— now known as the Otsego Fork Mills —
were brought to Miles Grove, part in 1874,
and the balance in 1876, the citizens subscri-
bing $4,000 to $5,000 to induce their removal.
The industry, or rather a portion of it, was
originally established at Albion, at which
place a fire destroyed the handle department
in 1873, when the entire business was trans-
ferred to Miles Grove.

The Novelty Works were started in 1883,
being owned respectively by the Novelty
Manufacturing Company (limited), and the
Keystone Manufacturing Company, and con-
tinued until 1892, when the business was re-
moved to Saginaw, Mich. The buildings
remain, but are not in use at the time of

The Ideal Foundry was established by Mr.
Hanchett in 1890 or '91, and has done a good

The village contains an Episcopal, a Pres-
byterian and a Methodist Church, a fine
schoolhouse, a copper tempering works, a
hotel — the Lommer House — built by A. M.
Osborn, in 1865, and a number of stores and
shops. The Lake Shore R. R. has valuable
improvements at Miles Grove.

The home of the Miles family, in the val-
ley of Elk creek, near its mouth, about a mile
north of west from Miles Grove, is a stately
brick mansion. When Judge Miles died, he
owned 1,600 acres in one body, extending
two miles or more along the lake. He was
born in Northumberland county, February 16,
1792, and died March 27, 1868.

The Episcopal church was erected in 1877,
mainly with a sum of money left by Mrs.
Bell, a daughter of Judge Miles, on a tract of



land donated by J. Robert Hall, agent of the
latter's estate. The first services of this con-
gregation were held in 1860, but there was no
regular rector until 1862.

The Methodist Episcopal Church was
built in 1867. It was originally used in part
by the Presbyterians. James »Sampson do-
nated the land on which the building stands.

The Presbyterian Church was built in the
winter of 1885-6, at a cost of $10,000, all but
$1,600 of the sum being contributed by Mr.
A. Denio. The title to the church property
is vested in the trustees of the First Presbyte-
rian congregation of Girard borough, with the
condition that at any time the Miles Grove
congregation feel able to sustain a separate
organization and minister the property is to
become their's. For twenty years the pastor
of the Girard Church has officiated at Miles
Grove, the latter contributing at present about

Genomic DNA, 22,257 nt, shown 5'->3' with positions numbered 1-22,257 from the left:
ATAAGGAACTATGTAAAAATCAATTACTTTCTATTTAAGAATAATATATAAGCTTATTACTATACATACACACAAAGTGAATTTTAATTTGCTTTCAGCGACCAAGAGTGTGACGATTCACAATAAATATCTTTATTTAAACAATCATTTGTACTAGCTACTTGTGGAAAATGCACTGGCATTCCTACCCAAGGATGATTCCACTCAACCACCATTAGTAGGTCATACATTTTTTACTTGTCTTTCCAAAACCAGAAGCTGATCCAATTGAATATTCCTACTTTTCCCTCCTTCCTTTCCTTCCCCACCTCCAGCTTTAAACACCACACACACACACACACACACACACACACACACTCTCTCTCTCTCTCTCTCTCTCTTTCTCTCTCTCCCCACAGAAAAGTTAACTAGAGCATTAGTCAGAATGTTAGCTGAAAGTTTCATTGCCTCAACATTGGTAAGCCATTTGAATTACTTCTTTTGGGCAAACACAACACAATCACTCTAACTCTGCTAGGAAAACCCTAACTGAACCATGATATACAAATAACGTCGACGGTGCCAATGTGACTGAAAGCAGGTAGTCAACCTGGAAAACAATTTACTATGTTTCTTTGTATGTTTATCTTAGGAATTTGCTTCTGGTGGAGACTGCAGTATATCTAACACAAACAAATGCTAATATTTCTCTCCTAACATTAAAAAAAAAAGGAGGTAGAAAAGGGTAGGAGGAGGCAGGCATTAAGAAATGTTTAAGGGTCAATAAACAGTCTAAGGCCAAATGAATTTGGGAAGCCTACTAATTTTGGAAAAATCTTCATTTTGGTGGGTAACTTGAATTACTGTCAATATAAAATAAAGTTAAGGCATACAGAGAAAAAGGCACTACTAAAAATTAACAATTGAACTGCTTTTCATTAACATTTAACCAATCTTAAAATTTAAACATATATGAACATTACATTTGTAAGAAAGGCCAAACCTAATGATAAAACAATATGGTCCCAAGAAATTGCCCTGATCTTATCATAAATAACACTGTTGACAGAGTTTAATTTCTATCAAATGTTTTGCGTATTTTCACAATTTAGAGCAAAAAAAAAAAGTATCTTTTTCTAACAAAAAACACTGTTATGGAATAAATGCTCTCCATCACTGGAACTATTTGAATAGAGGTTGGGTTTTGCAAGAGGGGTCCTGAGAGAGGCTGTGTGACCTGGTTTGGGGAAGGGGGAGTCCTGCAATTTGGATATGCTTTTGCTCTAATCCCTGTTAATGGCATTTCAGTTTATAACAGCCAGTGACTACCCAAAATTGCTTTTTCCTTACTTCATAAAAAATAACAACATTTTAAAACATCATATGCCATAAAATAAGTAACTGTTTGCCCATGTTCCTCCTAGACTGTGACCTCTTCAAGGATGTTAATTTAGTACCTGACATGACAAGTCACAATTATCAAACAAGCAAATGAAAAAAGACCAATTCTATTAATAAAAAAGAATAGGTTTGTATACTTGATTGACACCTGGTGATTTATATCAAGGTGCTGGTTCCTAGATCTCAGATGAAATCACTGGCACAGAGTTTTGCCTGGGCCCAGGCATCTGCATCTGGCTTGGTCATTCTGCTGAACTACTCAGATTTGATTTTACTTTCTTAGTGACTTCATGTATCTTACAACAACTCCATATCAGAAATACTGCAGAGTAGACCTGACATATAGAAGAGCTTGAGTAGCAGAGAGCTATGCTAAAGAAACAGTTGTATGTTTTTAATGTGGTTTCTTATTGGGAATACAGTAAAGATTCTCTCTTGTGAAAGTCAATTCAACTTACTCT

one-third of the sum necessary to his support.


West Girard is in the valley of Elk creek,
after which it was originally named, mostly
on the west bank of the stream, about half a
mile from the borough of Girard. It was
rather an important place in early days, being
the site of one of the stage company's stables,
and a changing place for their teams. The
village then boasted a number of stores, four
taverns, two tanneries, an oil mill, distillery,
and several smaller establishments, all of
which were allowed to run down. It received
its worst blow by the building of the canal on
the opposite side of the creek, which caused a
transfer of the business to the present bor-
ough. Its principal establishments now are a
grist mill, a planing mill and sash and blind-
factory, and a sawmill. The village contains
thirty houses, and 135 inhabitants. An iron
bridge over Elk creek marks the site of two
or three other bridges which have been washed
away by the destructive floods of that stream.


[see girard township.]

At the close of the last war with Great

Britain, the site of Girard borough was partly

included in the farm of John Taylor, whose

log house was the only building there, At a

later date the land was owned by Daniel
Sayre, sr., who purchased from Mr. Taylor.
Mr. .Sayre sold to Joseph Wells, who erected
the first frame building within the borough
limits. The original town was on the other
side of the creek, now known as West Girard.
When the canal was located on the east side
of the stream, several parties commenced
building on the present site, and it was not
long until a town was laid out. The first
buildings in the village were near the canal,
and the first tavern occupied a site a little
west of the Methodist Episcopal Church. In